When Jews feels connected to their community, money will flow — to Jewish causes and elsewhere. That, in short, is the main finding of a broad new nationwide study of American Jewish philanthropy. Coordinated by Jumpstart, a Los Angeles-based think tank and incubator for innovative Jewish nonprofits, the study, titled “Connected to Give,” asked nearly 3,000 Jews across the United States about their giving habits.
The state of funding innovation in the Jewish community presents encouraging and discouraging realities at the same time.
On May 8, in a very cool space in Culver City, I listened to a hundred very cool people talk about their very cool vision for the Jewish future.
As part of their visit to Los Angeles last week, the outgoing class of Joshua Venture Fellows, all leaders of innovative Jewish organizations that are less than five years old, spent a few hours one evening talking to a group of L.A. Jews.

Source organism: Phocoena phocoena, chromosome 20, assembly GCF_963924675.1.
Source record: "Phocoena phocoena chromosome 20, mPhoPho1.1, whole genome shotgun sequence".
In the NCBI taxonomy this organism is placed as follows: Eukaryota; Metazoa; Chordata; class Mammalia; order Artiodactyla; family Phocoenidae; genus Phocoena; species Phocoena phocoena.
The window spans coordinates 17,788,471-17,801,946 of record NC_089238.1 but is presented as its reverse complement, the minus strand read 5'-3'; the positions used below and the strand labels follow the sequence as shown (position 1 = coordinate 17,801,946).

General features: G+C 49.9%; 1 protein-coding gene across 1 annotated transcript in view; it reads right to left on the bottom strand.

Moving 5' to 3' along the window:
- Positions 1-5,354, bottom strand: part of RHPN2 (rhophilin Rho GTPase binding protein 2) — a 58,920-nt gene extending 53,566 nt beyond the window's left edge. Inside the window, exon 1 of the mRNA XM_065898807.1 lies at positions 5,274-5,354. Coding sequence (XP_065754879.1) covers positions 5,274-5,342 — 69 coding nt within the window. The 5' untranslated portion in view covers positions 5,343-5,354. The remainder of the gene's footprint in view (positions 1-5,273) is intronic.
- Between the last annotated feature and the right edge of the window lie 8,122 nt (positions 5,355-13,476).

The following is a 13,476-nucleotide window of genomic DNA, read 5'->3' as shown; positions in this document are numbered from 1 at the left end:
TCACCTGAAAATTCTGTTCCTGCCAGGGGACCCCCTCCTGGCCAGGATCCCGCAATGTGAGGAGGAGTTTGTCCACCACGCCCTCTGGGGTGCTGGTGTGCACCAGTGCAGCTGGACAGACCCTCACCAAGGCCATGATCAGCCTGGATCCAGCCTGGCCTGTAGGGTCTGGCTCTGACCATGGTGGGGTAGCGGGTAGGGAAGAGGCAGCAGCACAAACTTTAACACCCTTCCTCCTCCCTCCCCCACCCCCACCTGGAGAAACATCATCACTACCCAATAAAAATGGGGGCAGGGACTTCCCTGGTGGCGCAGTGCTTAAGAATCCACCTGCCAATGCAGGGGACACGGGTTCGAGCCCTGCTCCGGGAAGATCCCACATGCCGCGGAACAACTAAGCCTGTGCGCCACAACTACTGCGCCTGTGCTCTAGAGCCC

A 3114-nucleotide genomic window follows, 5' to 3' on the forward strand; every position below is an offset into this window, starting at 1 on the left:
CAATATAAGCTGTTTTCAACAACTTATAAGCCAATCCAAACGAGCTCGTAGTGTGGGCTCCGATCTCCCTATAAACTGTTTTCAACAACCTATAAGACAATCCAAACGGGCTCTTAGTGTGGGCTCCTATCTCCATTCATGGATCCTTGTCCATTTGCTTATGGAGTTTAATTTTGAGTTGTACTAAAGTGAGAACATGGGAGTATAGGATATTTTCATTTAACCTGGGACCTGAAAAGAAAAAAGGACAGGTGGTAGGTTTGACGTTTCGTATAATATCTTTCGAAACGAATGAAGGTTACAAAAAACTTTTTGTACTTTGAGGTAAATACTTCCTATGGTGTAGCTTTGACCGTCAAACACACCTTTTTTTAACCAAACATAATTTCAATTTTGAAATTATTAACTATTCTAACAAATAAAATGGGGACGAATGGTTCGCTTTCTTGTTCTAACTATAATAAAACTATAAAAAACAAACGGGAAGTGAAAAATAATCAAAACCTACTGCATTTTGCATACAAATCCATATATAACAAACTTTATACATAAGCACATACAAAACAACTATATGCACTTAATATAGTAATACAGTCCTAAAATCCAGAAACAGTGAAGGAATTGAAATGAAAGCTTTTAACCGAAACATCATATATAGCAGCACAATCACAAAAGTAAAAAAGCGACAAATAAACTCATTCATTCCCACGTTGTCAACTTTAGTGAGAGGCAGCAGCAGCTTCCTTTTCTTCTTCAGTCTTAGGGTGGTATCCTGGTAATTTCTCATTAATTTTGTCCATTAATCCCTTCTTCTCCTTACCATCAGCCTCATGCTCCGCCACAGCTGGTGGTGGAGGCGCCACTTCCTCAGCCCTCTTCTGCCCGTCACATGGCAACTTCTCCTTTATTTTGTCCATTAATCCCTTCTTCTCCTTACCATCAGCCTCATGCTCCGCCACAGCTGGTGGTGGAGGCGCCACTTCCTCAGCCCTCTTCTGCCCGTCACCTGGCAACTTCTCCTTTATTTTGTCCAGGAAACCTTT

They say a good mensch is hard to find. Without the Professional Leaders Project (PLP), the Los Angeles Jewish community might never have met mensches like Gabe Halimi and Ari Moss (“L.A.’s Top Ten Mensches,” The Jewish Journal, Dec. 31). Or innovators like Elishia Shokrian Bolour, who launched the Society of Young Philanthropists here in Southern California and is expanding it to Dallas. Now that PLP has announced it will suspend operations, who knows how many prospective mensches will never be discovered?